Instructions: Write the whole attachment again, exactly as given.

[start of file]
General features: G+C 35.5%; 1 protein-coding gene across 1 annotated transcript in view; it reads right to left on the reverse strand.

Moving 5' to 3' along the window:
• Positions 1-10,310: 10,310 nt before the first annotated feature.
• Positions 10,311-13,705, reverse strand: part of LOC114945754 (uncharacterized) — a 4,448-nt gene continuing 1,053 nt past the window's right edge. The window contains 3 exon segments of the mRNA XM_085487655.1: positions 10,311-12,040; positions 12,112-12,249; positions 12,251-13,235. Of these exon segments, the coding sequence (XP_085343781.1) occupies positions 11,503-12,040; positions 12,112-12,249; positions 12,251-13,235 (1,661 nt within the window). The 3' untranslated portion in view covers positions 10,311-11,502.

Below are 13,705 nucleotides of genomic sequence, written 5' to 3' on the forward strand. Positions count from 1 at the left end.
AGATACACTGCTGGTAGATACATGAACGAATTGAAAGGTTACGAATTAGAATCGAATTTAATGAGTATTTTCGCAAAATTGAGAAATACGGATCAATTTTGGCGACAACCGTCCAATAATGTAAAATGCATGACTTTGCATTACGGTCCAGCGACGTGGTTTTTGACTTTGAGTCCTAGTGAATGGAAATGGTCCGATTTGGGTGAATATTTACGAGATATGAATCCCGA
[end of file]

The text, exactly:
General features: G+C 35.5%; 1 protein-coding gene across 1 annotated transcript in view; it reads right to left on the reverse strand.

Moving 5' to 3' along the window:
• Positions 1-10,310: 10,310 nt before the first annotated feature.
• Positions 10,311-13,705, reverse strand: part of LOC114945754 (uncharacterized) — a 4,448-nt gene continuing 1,053 nt past the window's right edge. The window contains 3 exon segments of the mRNA XM_085487655.1: positions 10,311-12,040; positions 12,112-12,249; positions 12,251-13,235. Of these exon segments, the coding sequence (XP_085343781.1) occupies positions 11,503-12,040; positions 12,112-12,249; positions 12,251-13,235 (1,661 nt within the window). The 3' untranslated portion in view covers positions 10,311-11,502.

Below are 13,705 nucleotides of genomic sequence, written 5' to 3' on the forward strand. Positions count from 1 at the left end.
AGATACACTGCTGGTAGATACATGAACGAATTGAAAGGTTACGAATTAGAATCGAATTTAATGAGTATTTTCGCAAAATTGAGAAATACGGATCAATTTTGGCGACAACCGTCCAATAATGTAAAATGCATGACTTTGCATTACGGTCCAGCGACGTGGTTTTTGACTTTGAGTCCTAGTGAATGGAAATGGTCCGATTTGGGTGAATATTTACGAGATATGAATCCCGA